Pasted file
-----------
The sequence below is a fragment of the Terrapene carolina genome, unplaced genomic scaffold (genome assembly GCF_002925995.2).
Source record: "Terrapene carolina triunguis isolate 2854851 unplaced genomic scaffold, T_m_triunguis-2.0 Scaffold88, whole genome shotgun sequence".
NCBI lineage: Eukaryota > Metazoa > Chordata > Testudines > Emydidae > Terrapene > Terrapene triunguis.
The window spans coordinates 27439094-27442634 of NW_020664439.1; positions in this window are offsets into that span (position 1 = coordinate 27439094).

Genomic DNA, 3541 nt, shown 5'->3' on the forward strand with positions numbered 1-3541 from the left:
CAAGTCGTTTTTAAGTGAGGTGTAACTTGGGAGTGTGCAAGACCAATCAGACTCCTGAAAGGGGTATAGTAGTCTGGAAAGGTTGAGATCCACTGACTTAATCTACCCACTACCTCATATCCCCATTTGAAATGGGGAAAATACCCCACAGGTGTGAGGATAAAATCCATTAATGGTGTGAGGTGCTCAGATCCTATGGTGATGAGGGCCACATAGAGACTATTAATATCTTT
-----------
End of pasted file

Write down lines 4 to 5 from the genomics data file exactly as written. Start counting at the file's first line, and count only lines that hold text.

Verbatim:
The window spans coordinates 27439094-27442634 of NW_020664439.1; positions in this window are offsets into that span (position 1 = coordinate 27439094).

Genomic DNA, 3541 nt, shown 5'->3' on the forward strand with positions numbered 1-3541 from the left: